Air Station Sitka assists in search for missing hiker

SITKA, Alaska – Petty Officer 1st Class Noel Hutton, a rescue swimmer with Coast Guard Air Station Sitka, and other search and rescue workers, prepare to embark a young hiker onto a Coast Guard MH-60 Jayhawk helicopter near Port Protection May 8, 2012. The 13-year-old girl spent two nights alone in the wild on Prince of Wales Island after getting lost while hiking. U.S. Coast Guard photo by Petty Officer 2nd Class Chris Castro.

When Alaska State Troopers in Klawock received a report of a lone 13-year-old girl overdue from her hike early Monday morning, the various Southeast Alaska search-and-rescue agencies did what they do best. The state troopers began coordinating with the Ketchikan Volunteer Rescue Squad to bring in search teams from throughout the region.

“Search teams from KVRS, Klawock Search and Rescue, Southeast Alaska Dogs Organized for Ground Search and Sitka Mountain Rescue all provided ground support,” said Sergeant Grant Miller, of the Alaska State Trooper post in Klawock.

In typical Alaska fashion, the weather proved to be an obstacle, and getting personnel on-scene became a challenge. When the state troopers asked Coast Guard Air Station Sitka personnel to assist in transporting teams to the site of the search, they were more than willing to help.

An Air Station Sitka MH-60 Jayhawk helicopter air crew transported Sitka Mountain Rescue personnel and search dogs to Protection Point to help the state troopers and search and rescue volunteers look for the girl.

Unfortunately, Monday’s search efforts yielded no results. But nobody involved was giving up yet. The mission continued Tuesday morning, and once again an Air Station Sitka aircrew joined to assist.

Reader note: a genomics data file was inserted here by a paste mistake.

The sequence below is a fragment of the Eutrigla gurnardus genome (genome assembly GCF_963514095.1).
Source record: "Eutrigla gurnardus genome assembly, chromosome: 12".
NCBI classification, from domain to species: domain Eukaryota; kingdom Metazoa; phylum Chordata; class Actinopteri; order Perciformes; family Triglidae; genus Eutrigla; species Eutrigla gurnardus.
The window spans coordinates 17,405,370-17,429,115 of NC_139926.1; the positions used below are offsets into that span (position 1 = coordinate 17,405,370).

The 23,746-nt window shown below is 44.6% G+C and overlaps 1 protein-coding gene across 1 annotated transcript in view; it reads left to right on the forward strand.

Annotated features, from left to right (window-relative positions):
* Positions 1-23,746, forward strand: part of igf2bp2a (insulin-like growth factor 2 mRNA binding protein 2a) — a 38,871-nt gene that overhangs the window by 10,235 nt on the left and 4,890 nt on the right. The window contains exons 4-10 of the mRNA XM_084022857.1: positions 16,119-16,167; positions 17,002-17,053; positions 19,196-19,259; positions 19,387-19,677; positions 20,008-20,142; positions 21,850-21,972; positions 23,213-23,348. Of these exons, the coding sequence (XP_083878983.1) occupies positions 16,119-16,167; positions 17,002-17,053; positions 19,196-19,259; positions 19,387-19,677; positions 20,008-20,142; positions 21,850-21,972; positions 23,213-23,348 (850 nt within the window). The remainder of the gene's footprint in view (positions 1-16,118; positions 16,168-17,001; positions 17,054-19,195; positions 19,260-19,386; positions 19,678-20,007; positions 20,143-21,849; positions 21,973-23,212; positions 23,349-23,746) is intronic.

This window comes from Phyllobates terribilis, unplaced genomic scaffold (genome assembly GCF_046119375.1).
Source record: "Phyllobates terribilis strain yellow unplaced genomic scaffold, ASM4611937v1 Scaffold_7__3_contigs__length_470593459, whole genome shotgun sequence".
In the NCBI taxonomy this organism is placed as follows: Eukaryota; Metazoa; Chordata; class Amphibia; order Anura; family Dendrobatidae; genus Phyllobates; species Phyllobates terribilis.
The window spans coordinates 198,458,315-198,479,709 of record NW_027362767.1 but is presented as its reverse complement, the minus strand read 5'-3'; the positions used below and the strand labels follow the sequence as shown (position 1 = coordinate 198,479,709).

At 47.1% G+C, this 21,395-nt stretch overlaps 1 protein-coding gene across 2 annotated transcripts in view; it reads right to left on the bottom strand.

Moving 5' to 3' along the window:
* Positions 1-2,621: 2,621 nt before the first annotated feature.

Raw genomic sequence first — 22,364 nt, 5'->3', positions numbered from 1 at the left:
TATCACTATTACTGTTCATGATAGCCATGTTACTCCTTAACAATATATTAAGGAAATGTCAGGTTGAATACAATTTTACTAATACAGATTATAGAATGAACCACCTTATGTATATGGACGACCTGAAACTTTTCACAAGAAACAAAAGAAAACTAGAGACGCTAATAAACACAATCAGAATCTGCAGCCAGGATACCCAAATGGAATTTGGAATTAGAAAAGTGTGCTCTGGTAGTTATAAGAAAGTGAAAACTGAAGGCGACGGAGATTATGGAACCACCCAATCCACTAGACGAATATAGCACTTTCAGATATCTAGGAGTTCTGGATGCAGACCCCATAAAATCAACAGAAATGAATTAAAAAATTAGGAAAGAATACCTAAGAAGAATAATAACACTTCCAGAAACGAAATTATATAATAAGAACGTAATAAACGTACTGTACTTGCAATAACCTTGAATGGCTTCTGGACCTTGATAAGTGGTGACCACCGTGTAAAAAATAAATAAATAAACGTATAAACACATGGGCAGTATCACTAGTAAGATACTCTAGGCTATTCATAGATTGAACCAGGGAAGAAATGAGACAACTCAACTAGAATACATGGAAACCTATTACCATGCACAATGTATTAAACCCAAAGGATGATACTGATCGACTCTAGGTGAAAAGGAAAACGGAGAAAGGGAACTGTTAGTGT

“Our first tasking was to go to Klawock and pick up seven members of Sitka Mountain Rescue,” said Lt. Brooks Crawford, an Air Station Sitka Jayhawk pilot. “We picked them up and transported them to Port Protection.”

After getting the new searchers on scene, the state troopers gave the aircrew a section of the island to scan from the sky.

The aircrew had covered about half of their search area when they were tasked with flying back to Klawock to pick up six more volunteers.

“We shut down and quickly got fuel, then took off with those searchers aboard,” said Crawford. “About two minutes after being airborne, we got word from Sector Juneau that the girl had been found.”

After quickly dropping off their passengers, the aircrew flew to the location of the search team to transport the girl and her father to emergency medical personnel in Klawock.

As dangerous as the rugged Alaskan environment can be, teamwork between the many involved search and rescue workers and volunteers brought this girl home safe. She was reported unharmed by the Alaska State Troopers.

“To get 14 volunteer members from Sitka down there is a pretty awesome thing,” said Crawford. “I know many of those people have day jobs they took absences from. One of them was a teacher who just called in and said, ‘I can’t teach today, I’ve got something to do.'”

For more information about the case, visit the Alaska State Troopers dispatch page here.

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